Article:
Sometimes it’s necessary to take a fresh look at your work. Sometimes you need to step back and consider whether what you are doing is really effective. This is especially true of internal communications.
It’s all too easy to fall into a rut with your internal communications strategy, especially as it is rarely allocated top priority in either time or budgets. It’s tempting just to keep on doing what you’ve always done. But, when handled poorly,internal communication plans can actually do more harm than good. So let’s get back to basics and really address what we’re trying to do.
What Internal Communication is NOT
A good starting point is to clarify what you should not be doing with your internal communication strategy.
It’s not about making lots of noise…
Don’t fire out messages just to look busy. A constant stream of announcements, new priorities and news updates will have a negative effect. Information overload is a very real problem in the modern office and employees will cut off if you constantly bombard them with unnecessary messages. Effective internal communication is not, in the words of experts Liam FitzPatrick and Klavs Valskov  “making noise for the sake of it.”
It’s not about imposing cooperation…
You can’t force feuding managers to like each other. Equally, you can’t pressure reluctant team members to swap information. Ultimately, your role is to introduce clear internal channels of communication, which will hopefully lead to greater understanding and cooperation between employees. But it is not the role of internal communications to enforce rules which could lead to additional stress and resentment. Don’t step over that line.
It’s not about fire-fighting…
A common mistake is to view internal communication as a tactical fallback when emergency strikes. For example: “We’re getting bad press about Directors’ bonuses. Can we encourage everyone to spread the word that this is a lovely place to work?” Your strategy has to be long term, strategic and cooperative. Yes, your employees can be your best advocates in times of trouble, but only if you’ve already put in the work to gain their trust and loyalty.
A Definition of Internal Communication
Now we know what to avoid, it’s time to get to grips with the academics’ definition:
“The planned use of communications actions to systematically influence the knowledge, attitudes and behaviours of current employees.”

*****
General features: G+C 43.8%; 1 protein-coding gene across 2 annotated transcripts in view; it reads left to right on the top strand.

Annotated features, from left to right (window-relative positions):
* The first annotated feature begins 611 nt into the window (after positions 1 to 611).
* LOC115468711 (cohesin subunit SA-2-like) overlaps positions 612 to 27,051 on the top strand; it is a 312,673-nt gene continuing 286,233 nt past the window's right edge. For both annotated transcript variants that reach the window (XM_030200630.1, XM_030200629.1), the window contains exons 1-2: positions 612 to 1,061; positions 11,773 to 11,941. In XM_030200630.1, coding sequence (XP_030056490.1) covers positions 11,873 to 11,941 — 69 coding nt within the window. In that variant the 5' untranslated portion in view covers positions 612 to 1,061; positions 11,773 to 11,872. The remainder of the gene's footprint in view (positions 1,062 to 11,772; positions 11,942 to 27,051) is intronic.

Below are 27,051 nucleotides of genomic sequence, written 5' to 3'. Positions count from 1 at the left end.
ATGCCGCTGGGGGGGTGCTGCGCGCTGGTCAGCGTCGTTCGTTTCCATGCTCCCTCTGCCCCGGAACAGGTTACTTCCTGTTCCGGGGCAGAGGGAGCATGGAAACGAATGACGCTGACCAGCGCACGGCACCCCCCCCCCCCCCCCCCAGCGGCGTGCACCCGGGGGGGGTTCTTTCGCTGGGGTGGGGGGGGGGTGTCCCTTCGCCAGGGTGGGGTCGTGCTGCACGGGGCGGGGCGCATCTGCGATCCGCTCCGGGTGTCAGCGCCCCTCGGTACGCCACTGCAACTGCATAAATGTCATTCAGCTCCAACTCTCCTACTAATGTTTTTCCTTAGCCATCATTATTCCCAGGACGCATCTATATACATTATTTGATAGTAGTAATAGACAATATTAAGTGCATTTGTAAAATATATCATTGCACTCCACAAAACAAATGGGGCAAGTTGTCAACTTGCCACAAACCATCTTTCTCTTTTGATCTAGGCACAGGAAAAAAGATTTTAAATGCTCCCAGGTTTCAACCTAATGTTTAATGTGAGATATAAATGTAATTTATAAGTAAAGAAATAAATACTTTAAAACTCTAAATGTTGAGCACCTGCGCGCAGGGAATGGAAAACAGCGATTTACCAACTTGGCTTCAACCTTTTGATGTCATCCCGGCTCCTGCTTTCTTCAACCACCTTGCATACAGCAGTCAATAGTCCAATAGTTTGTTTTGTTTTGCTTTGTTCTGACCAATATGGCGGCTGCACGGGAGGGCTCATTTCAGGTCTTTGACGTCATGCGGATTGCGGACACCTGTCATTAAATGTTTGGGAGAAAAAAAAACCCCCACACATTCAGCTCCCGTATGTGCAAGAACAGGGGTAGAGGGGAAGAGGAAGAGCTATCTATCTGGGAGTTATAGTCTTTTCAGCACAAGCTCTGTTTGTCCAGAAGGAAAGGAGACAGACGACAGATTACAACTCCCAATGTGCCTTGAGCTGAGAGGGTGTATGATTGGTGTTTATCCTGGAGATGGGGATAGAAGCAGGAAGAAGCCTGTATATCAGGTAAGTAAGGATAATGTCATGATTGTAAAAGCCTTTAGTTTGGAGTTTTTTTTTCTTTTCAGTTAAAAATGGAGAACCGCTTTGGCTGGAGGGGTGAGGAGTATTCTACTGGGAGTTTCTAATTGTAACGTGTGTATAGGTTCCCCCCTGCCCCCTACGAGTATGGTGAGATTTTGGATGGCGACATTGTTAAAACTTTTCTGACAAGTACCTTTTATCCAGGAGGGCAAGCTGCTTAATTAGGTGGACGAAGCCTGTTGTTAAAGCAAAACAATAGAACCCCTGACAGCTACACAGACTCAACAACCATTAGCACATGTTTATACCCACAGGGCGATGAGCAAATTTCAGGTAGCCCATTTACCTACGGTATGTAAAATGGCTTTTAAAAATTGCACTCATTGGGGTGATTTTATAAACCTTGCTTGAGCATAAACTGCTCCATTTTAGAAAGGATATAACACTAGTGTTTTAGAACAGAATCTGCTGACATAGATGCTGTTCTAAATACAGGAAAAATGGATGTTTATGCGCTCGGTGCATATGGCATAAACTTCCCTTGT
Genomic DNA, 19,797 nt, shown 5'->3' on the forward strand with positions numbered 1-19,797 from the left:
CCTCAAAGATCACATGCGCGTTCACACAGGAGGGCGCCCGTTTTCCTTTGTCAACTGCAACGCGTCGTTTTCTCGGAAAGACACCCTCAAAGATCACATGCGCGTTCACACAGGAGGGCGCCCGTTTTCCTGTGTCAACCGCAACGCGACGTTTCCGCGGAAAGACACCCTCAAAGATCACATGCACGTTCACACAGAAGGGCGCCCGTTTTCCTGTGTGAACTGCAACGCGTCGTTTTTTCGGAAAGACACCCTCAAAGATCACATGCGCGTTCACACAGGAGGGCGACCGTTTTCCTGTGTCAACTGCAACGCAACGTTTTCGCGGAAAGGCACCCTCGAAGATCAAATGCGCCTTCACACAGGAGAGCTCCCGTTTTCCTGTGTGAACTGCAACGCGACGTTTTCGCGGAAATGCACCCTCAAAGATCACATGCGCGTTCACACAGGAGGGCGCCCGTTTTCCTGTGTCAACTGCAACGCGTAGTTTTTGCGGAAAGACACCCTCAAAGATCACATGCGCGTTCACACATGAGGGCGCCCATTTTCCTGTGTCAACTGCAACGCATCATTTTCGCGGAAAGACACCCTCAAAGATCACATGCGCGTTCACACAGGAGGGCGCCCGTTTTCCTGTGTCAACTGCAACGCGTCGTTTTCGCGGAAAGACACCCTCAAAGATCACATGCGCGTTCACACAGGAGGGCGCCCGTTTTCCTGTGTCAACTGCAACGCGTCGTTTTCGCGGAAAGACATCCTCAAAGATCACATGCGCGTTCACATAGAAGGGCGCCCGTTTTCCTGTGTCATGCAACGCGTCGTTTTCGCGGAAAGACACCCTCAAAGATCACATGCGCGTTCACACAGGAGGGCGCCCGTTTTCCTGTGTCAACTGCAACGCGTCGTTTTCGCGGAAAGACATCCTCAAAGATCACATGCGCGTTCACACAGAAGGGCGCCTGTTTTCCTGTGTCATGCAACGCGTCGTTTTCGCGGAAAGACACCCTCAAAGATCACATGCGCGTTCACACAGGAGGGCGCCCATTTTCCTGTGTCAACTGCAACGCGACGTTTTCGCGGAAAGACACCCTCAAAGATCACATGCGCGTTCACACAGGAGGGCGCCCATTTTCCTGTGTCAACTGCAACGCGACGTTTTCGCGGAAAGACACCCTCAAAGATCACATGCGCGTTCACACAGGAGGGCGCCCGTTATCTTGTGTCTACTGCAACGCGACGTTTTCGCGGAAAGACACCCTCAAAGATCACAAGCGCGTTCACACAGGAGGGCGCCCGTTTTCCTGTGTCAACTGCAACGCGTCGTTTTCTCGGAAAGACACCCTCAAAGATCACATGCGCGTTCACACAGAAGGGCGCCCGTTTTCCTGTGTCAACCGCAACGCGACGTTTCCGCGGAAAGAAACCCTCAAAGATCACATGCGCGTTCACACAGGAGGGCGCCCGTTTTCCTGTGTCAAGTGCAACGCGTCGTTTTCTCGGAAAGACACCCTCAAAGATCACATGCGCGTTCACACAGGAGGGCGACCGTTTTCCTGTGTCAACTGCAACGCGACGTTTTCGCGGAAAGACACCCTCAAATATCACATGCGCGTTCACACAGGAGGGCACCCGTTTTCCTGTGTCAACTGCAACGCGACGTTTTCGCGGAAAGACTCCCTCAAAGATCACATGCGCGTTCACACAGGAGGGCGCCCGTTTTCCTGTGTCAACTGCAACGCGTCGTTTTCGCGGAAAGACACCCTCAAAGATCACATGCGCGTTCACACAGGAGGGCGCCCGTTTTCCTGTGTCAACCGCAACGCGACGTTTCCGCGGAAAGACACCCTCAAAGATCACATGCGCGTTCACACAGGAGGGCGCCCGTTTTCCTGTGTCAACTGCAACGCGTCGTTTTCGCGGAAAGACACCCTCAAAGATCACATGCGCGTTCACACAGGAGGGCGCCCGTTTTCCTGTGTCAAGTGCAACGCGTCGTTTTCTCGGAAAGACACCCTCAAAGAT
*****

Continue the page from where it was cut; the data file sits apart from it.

Tench and Yeomans
This can be broken down into three vital concepts:
- Planned – communications with careful thought and consideration behind them
- Systematic – communications that follow a logical and organised approach
- Influence – communications that persuade, rather than command
Put all these three elements together and you’ll automatically improve your internal communications.
What Internal Communication IS
Let’s take a look at what a strong internal communications strategy actually involves:
It is about explaining the big picture…
Your aim is to make employees feel like true insiders. They don’t just need to know how their department has performed against this month’s sales target. They need to know how the company as a whole has performed. Beyond that, they need to understand how this will impact on the company strategy moving forward. You can’t expect your teams to understand the big picture, unless you take the time to show them.
It is about giving staff the tools to collaborate…
If you want your employees to work together, you’ll need to provide the means for them to do so. Practically, this means opening channels of communication. Whether that means installing an intranet providing areas for sharing, organising meetings and away days, or introducing an internal communications app with built-in collaboration channels, you’ll find these opportunities are welcomed and well-used.
It is about translating strategies into ideas…
The language of business strategies can be complex and off-putting. If you want your teams to act on a new strategy, you’ll need to translate it into practical ideas that mean something to your teams on the ground. Communicating change in the workplace needs to be handled carefully in order to prevent confusion. Make it clear what is expected with a concrete plan of action.
It is about two-way conversations…
Your employees need to feel their voice has been heard. Too often, internal communication is a one-way message, such as an email from the CEO with fresh new orders for the troops. In order to gain buy-in, your employees need a chance to have their say. Effective internal communication is a conversation where the organisation asks its employees for their views, takes their suggestions and constructive criticism into account, then shows them how it has done so.
It is about the three Cs…
Good internal communication always involves the three Cs: be clear, concise and compelling. As specialists Liam FitzPatrick and Klavs Valskov say; “Essentially, the internal communications team has a duty to distil down the endless mission statements, strategic imperatives, call values and “must-win battles” into something that makes sense to the employee, helping them to actually do something that makes the difference.” 
It is about focusing on outcomes…
It is all about outcomes. Your focus is the result of all the activity, not the activity itself. Internal communication strategies often fail because they forget to measure the success of the messages themselves. This will differ according the challenges facing your organisation. For some it may be reducing costs, for others it may be retaining staff. The key is to identify your priorities and keep assessing the success of your internal communications accordingly.
 Internal Communications, A manual for practitioners, Kogan Page (2014)
 Exploring Public Relations, Pearson (2006)